For many people Labor Day has become a marker for the end of summer, but let’s take a moment to remember its original purpose: to celebrate the hard work that people perform year-round. The movies have long been treated as an escape from the working world, which makes the subject of work something of a taboo in entertainment. Yet many films and television programs have still tackled the subject, often for humor—indeed, the workplace comedy constitutes its own subgenre. More serious films, ranging from WPA-era American documentaries to more recent Chinese features like Blind Shaft, have generated drama from sequences of people engaged in backbreaking, even life-risking toil. And then there’s the arena of labor union narratives, with movies like Martin Ritt’s Norma Rae or the recent French drama At War, that valorize the efforts of working people to fight for the rights they deserve from their employers.
In one sense, images of work are among the most subversive that movies can present. To find visual interest—or even splendor—in scenes of people plugging away at their jobs is to separate work from its social function for the sake of aesthetic beauty. The Italian neorealist filmmakers were pioneers in this area, as they created glorious passages of people engaged in physical labor. (Luchino Visconti’s La Terra Trema, considered below, represents a high-water mark for this kind of thing.) One of the key films of the neorealist movement, Vittorio De Sica’s Bicycle Thieves (like Chaplin’s Modern Times before it) considers the struggle of a man trying to find work—which, as many people will aver, can be a job in and of itself. The documentaries of Frederick Wiseman abound with scenes of people at their jobs, whether their careers are blue collar, white collar, or artistically inclined. Taken as a whole, his oeuvre represents a symphony of working life, presenting the innumerable tasks required to keep society in motion.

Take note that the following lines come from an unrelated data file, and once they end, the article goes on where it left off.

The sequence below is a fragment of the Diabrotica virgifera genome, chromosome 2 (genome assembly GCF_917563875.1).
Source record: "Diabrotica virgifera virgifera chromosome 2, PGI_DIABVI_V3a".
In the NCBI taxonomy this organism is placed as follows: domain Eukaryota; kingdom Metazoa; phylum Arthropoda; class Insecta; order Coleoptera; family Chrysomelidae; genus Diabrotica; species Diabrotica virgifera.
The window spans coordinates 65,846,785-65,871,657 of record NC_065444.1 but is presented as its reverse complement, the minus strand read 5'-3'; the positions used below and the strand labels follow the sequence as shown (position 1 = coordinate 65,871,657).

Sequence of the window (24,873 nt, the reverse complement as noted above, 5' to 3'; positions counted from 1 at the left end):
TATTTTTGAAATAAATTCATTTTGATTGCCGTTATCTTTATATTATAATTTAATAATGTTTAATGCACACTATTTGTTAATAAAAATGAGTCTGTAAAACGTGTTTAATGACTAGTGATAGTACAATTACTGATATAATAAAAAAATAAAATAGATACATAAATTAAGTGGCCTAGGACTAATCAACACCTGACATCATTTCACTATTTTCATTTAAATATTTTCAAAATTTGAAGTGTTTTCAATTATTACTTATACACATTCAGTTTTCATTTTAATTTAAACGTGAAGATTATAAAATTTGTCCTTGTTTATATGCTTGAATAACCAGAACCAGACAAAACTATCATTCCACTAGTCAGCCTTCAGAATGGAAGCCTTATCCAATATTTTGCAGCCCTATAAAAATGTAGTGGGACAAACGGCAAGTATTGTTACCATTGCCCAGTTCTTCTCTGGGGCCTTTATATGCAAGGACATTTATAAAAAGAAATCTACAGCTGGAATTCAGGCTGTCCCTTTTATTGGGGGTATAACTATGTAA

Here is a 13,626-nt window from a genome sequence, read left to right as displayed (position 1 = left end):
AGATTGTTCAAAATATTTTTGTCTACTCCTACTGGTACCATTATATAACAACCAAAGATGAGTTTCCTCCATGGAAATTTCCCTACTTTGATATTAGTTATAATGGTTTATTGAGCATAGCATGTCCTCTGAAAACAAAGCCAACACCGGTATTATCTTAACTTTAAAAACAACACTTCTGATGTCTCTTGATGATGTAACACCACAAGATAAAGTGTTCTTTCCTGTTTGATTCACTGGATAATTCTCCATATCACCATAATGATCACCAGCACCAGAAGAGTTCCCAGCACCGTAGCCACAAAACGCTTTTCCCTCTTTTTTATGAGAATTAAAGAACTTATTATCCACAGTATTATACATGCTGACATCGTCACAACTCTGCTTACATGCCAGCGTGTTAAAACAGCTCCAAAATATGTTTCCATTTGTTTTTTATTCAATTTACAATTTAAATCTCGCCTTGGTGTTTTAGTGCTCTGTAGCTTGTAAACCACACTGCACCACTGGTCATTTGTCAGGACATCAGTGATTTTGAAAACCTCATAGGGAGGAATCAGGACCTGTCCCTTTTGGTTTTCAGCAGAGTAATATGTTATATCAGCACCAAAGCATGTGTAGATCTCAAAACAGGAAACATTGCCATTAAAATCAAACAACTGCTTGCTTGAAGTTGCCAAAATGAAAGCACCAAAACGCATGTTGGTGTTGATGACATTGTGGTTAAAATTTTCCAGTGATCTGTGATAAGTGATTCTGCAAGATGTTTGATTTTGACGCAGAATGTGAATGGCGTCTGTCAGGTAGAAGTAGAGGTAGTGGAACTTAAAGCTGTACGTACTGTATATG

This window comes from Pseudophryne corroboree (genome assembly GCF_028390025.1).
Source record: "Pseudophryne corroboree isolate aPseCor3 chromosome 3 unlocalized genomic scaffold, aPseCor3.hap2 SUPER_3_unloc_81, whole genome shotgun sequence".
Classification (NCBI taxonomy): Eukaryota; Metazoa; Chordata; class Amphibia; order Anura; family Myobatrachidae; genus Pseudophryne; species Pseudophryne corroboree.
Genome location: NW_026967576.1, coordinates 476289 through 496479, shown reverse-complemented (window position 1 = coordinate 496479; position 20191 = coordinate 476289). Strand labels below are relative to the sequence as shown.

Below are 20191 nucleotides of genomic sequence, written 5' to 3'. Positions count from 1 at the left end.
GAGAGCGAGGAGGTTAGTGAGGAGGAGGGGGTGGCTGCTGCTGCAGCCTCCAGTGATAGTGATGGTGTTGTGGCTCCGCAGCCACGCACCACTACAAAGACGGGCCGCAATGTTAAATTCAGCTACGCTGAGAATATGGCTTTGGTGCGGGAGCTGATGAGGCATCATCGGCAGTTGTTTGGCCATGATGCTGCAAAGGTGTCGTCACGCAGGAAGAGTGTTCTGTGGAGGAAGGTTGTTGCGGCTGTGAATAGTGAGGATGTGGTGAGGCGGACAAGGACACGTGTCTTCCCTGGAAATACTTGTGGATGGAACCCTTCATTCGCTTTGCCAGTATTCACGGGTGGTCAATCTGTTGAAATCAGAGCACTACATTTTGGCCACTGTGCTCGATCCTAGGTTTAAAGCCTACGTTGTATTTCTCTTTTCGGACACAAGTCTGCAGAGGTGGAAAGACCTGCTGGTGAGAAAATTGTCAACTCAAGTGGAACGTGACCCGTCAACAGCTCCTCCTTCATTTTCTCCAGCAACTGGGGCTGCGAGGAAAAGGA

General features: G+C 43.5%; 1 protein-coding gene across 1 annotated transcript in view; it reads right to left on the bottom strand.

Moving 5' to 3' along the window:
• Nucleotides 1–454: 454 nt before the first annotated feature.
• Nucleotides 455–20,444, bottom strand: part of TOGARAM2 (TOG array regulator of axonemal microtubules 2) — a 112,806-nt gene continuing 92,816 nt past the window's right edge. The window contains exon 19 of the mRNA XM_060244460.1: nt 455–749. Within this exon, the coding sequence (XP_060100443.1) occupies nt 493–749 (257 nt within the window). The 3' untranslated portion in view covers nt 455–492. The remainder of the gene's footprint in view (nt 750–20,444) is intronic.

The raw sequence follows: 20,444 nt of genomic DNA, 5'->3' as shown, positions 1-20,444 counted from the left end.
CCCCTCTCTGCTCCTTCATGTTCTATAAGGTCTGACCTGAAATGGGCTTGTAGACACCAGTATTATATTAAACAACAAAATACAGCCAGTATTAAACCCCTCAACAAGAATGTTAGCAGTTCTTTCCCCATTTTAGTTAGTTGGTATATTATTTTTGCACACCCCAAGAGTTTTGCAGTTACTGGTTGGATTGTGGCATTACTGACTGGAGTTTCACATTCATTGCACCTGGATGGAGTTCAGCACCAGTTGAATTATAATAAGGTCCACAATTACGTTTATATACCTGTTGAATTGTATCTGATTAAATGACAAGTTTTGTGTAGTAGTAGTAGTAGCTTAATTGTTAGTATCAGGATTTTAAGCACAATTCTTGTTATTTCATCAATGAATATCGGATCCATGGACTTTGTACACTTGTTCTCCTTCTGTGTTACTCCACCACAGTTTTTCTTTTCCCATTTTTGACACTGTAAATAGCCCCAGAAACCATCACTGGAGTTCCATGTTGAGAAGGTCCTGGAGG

Below are five capsule reviews from the Reader archives of movies about work in some shape or form. Keep them in your hearts as we return to the working world today.
La Terra Trema This 1948 film by Luchino Visconti, an exercise in a kind of operatic neorealism, was to be the first part of a trilogy on the crushing economic burden carried by the Sicilian poor. Unfortunately, Visconti never got beyond the first episode, but in its lyrical grandeur and masterful compositions it’s still an impressive achievement, a genuinely poetic social document.—Don Druker
The Working Girls The last film to date of the highly talented Stephanie Rothman, whose disappearance from active filmmaking ranks with the most regrettable developments of that nose-dive decade. Unfortunately, The Working Girls finds Rothman plainly fed up with the limitations of the exploitation genre, and the wit, stylistic assurance, and feminist subtexts she was able to insert in her earlier work in the field (The Student Nurses, The Velvet Vampire) are largely lacking here. Sarah Kennedy, Laurie Rose, and Lynne Guthrie are three overeducated women looking for some kind of employment in the wasteland of southern California; Solomon Sturges (son of Preston), Mary Beth Hughes, and Cassandra Peterson costar (1974). —Dave Kehr
Welfare One of Frederick Wiseman’s strongest documentaries, this nearly three-hour look at a New York welfare center (1975), which concentrates on the interactions between clients and social workers, is both pungent and unbearable in its depictions of frustration and anger on both sides of the counter. Wiseman’s customary refusal to add an offscreen commentary makes the film even more compelling, though it may irritate viewers who feel they need to know more about the cases to decide how they feel about them. Throwing us into the thick of things without a map, Wiseman dares us to reach conclusions according to the evidence of our eyes and ears. It’s impossible to emerge from such an experience unscathed. —Jonathan Rosenbaum
Moonlighting Conceived and shot in the space of a few weeks due to the Solidarity crisis of December 1981, Jerzy Skolimowski’s black comedy (1982) is much more than a political tract: it’s a profound, gripping comedy of terror and isolation, oppression and entrapment. Jeremy Irons, in a performance worthy of Chaplin, is the head of a Polish construction crew doing illegal work on a flat in London; when the military coup occurs back home, Irons—the only member of the group who speaks English—must keep it a secret from his men. Though the film is founded on a metaphor, it is never forced or abstract: Skolimowski’s direction is a concrete creative response to these actors in this setting at this time, making full expressive use of the details, gestures, and situations at hand. It is, in short, a film—unimaginable as theater or literature—and very possibly a great one. —Dave Kehr
Man Push Cart Haunting and touching, this 2005 feature by Iranian-American filmmaker Ramin Bahrani focuses on a former Pakistani rock singer (Ahmad Razvi) who hawks coffee and bagels from a pushcart in Manhattan. Bahrin follows him as he sells porn on the side, reflects on his estranged son, takes a house-painting job, and befriends a young Spanish woman (Leticia Dolera) who works at a nearby newsstand. This is somewhat fuzzy as narrative, but it’s a potent mood piece, and its portrait of urban loneliness has some of the intensity of Taxi Driver without the violence. —Jonathan Rosenbaum v